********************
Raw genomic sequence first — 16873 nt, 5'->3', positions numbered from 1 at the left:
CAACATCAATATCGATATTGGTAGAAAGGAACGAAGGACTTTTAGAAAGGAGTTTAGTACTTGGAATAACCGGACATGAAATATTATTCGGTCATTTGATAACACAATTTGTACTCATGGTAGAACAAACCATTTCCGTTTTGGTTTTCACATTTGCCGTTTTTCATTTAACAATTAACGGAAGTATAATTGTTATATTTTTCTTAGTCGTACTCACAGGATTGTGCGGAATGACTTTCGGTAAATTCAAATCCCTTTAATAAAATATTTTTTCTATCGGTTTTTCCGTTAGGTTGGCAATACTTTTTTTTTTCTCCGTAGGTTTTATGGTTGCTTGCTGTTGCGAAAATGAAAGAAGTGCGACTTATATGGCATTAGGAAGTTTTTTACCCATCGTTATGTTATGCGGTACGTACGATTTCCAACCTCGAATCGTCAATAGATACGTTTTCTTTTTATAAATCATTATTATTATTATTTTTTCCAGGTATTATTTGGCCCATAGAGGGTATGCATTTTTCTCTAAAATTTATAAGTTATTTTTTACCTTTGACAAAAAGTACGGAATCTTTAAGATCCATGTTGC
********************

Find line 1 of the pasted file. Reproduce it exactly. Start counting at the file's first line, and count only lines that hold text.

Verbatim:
Raw genomic sequence first — 16873 nt, 5'->3', positions numbered from 1 at the left: